About 400 ultra-rich families have been operating offices out of Singapore as of the end of last year to manage their wealth and investments, according to Trade and Industry Minister Chan Chun Sing.
Chan was responding to a parliamentary question in a written answer that was released last night, attributing the rise in single-family offices to Singapore’s stability, competitive business environment, talent in the local wealth management industry, as well as investment opportunities.
The families of Google co-founder Sergey Brin, as well as those of American billionaire Ray Dalio, were among the latest to set up offices in Singapore, which is also famous for its low taxes and incentives for the rich.
“[Monetary Authority of Singapore] estimates that there are about 400 Single Family Offices (“SFOs”) operating in Singapore as at end-2020. These SFOs were established in Singapore due to our stability, competitive business environment, the availability of talent from our wealth management industry as well as the breadth and depth of investment opportunities that we offer as an international financial centre,” Chan wrote in his written reply to a parliamentary question posed by Tampines MP Desmond Choo.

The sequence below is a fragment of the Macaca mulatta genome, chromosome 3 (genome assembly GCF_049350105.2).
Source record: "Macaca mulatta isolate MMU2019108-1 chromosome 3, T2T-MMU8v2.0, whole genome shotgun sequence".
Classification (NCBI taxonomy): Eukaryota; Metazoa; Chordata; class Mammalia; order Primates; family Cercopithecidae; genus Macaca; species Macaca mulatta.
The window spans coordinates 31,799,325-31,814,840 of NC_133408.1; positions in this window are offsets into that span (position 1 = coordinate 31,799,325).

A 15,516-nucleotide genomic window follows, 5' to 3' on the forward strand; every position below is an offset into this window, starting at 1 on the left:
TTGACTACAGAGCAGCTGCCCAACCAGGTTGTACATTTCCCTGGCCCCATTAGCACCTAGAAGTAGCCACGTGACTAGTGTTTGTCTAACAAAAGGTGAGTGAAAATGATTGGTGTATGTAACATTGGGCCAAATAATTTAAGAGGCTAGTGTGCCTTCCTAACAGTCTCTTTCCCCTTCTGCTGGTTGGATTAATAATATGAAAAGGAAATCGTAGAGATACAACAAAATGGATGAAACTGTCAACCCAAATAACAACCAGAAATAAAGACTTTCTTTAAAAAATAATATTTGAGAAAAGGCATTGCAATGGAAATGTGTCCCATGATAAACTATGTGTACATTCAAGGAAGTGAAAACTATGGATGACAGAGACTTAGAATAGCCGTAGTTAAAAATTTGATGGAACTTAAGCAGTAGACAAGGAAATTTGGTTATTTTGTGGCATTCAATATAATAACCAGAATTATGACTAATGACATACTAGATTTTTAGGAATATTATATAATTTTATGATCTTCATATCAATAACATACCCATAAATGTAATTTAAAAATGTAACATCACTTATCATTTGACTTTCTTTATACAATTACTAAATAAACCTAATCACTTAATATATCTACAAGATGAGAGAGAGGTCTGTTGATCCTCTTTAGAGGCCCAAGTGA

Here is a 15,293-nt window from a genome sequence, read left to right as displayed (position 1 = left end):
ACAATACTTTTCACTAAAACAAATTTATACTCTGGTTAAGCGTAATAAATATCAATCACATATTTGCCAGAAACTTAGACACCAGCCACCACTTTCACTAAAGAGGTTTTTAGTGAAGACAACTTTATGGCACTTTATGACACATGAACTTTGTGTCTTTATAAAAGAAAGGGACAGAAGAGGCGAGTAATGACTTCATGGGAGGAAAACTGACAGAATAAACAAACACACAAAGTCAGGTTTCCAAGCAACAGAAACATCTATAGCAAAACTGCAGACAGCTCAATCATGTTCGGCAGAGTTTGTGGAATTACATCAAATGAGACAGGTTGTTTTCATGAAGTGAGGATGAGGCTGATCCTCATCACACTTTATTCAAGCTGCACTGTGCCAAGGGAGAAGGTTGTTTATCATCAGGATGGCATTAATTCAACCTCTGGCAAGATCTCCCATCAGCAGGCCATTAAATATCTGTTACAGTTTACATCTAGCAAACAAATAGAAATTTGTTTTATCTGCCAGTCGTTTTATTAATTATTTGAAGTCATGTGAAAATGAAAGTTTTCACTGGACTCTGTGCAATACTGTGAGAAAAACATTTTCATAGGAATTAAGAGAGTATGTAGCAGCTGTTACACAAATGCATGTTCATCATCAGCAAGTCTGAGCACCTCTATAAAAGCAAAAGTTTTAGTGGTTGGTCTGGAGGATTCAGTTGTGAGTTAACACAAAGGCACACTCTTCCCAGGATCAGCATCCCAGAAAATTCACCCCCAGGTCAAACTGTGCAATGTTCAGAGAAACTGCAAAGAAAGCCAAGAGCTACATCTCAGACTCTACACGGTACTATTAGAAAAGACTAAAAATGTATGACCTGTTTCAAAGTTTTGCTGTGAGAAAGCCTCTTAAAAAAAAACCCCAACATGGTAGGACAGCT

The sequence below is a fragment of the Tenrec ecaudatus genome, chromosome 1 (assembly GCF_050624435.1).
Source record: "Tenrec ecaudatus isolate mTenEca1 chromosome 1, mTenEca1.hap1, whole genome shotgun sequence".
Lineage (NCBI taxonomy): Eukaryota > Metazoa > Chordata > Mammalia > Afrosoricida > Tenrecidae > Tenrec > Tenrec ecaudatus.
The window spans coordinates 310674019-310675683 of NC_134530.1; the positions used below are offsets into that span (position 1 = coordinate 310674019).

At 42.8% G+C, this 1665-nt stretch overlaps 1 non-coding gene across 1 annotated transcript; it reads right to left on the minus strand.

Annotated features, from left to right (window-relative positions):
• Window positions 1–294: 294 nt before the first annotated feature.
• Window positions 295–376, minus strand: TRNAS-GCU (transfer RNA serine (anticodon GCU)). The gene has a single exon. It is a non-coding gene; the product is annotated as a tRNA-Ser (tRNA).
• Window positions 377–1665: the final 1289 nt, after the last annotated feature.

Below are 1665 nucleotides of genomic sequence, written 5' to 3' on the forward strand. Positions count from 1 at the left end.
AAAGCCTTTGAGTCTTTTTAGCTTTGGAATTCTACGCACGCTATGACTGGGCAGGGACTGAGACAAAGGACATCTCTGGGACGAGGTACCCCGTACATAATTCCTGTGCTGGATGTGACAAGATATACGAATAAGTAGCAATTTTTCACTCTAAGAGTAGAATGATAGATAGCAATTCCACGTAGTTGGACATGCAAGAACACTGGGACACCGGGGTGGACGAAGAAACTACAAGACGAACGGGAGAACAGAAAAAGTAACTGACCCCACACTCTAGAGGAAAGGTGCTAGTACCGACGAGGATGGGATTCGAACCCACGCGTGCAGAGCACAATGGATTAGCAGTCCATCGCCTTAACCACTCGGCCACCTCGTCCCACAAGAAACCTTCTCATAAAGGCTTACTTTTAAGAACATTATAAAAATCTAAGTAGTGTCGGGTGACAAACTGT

A family office is a privately held company set up to manage the investment and wealth of a family with multimillion-dollar assets. According to Chan, these offices also offer indirect employment opportunities for when they work with external finance and tax and legal professionals, as well as provide capital for various local startups or investment companies funding local businesses.
“Many principals of these family offices are owners of successful businesses too and may be able to provide guidance to the companies they invest in,” he added.
Brin’s family office, Bayshore Global Management, reportedly set up its Singapore branch late last year while reports that Bridgewater Associates founder Dalio was opening his family office came out in November.
Brin, 47, is worth US$94.5 billion according to the Bloomberg Billionaires Index while Dalio, 71, is worth US$17 billion. Bloomberg previously estimated that about 200 single-family offices could be managing assets worth US$20 billion in Singapore as of October.